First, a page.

Mother H who records EACH CHILD”S NAME, YEAR and CLASS NUMBER on a sheet of paper. ( 700 kids in the school and some kids did this game ten times).

Okay so here it is , quick quiz…
If you were organising this event and it is important it goes smoothly, that an effecient system to process hundreds of children through the game is established, you have 40 mothers you can press into service and the variety of jobs include,

a) showing a picture
b) highlighting on a piece of paper
c) passing a pice of paper
d) opening a door for kids
e) writing childrens name in Japanese on a sheet of paper really quickly

Who would you choose for the writing job?
1) Someone who reads and writes the community language fluently?
2) The only foreigner in the room?

It’s a hard choice isn’t it, you really have to think about things, must have been quite a dilemma
for the powers that be to decide to put ME, Mrs T, on the writing squad, when I could so easily have highlighted, or passed paper, or showed mountain pictures as well as anyone else. Or OPENED THE DOOR for the love of it!

So the humiliation came, as I knew it would, as it always does.
I looked at the list outside the room and saw that I was in fact Mother H.

So I said to the head honcho, ‘uum sorry, but umm I am the village idiot, stupid freakin moron foreigner and I can’t really read and write in Japanese at the level and speed required for this monumentally important task. So sorry to cause so much fuss and trouble and inconvenience to everyone, but is there, could there possibly be a simpler, idiot proof task I could perform?”

Now, this woman, bless her, she is overloaded with responsibility here, she has been busy on the organising squad of this for some 6 months, she doesn’t need the headache, but I do think she could perhaps of handled the ‘problem’ a little better.
Could she not easily have said quietly to someone on the passing/highlighting/picture-showing squad,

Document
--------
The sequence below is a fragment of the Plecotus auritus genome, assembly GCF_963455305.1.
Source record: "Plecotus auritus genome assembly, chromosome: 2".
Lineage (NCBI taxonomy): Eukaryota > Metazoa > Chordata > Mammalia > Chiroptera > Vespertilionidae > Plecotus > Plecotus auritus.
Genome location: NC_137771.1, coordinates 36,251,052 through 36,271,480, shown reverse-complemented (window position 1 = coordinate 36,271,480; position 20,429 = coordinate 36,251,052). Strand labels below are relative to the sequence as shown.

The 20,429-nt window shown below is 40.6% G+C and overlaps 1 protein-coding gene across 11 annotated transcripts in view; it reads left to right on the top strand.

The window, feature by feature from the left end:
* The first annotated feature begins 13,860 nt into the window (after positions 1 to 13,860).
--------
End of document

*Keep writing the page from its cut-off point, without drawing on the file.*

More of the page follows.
‘excuse me but would you mind swapping with Mrs T?”

She could have done that ,but she chose instead to go with option B of looking crushed, like I had just fed her first born into the garbage disposal and then saying in a loud voice ‘ KOMARU KOMARU’ ( what trouble, what pain, how difficult, SHIT!!) causing everyone around us to believe the school was on fire.
Then at the top of her voice she said “MRS T CAN’T READ AND WRITE WHAT SHALL WE DO?”
There was a lot of sucking in of breath, shaking of heads, how to cope with a problem of such epic proportions at such short notice, how can we remedy the problem and keep the game flowing..?

Eventually a good soul, relinquished her cushy seat on the picture -showing squad and I was able to slink in with a thousand apologies for my uselessness.

I confess, 24 hours have passed and I am still a little bitter.

In comparison, the stone painting in Kev’s room thankfully, was a non humiliating event.

7 thoughts on “The Shouting Contest and YOU ARE NOT JAPANESE

  1. ya know. they get ya coming and going here.


    the silver liining….they expected you to be just like every one else and didn’t auto matically assume that you were illiterate.


    well, shit.

  2. I am going with a fourth choice:

    they are all idiots who never learn tact or to think on their feet because they are always told exactly what to do/say/think. When we crazy foreigners and our troublesome ways throw a wrench into the works they can’t keep their sh*t together.

  3. I am still trying to wrap my mind around WHY anyone would think having a screaming contest with 700 kids was a good idea. With microphones on top of it. If making decisions like that is what being Japanese means , I’ll just sit here and fester in my vile foreigness thank you very much.

  4. Man! I had no idea being a gaijin woman in the Land of Wa could be so much fun. “Very well written blog entry, tho a triifle heavy on the colloqualisms. Mustn’t try harder.” (Oops, teacher-mode kicked in.)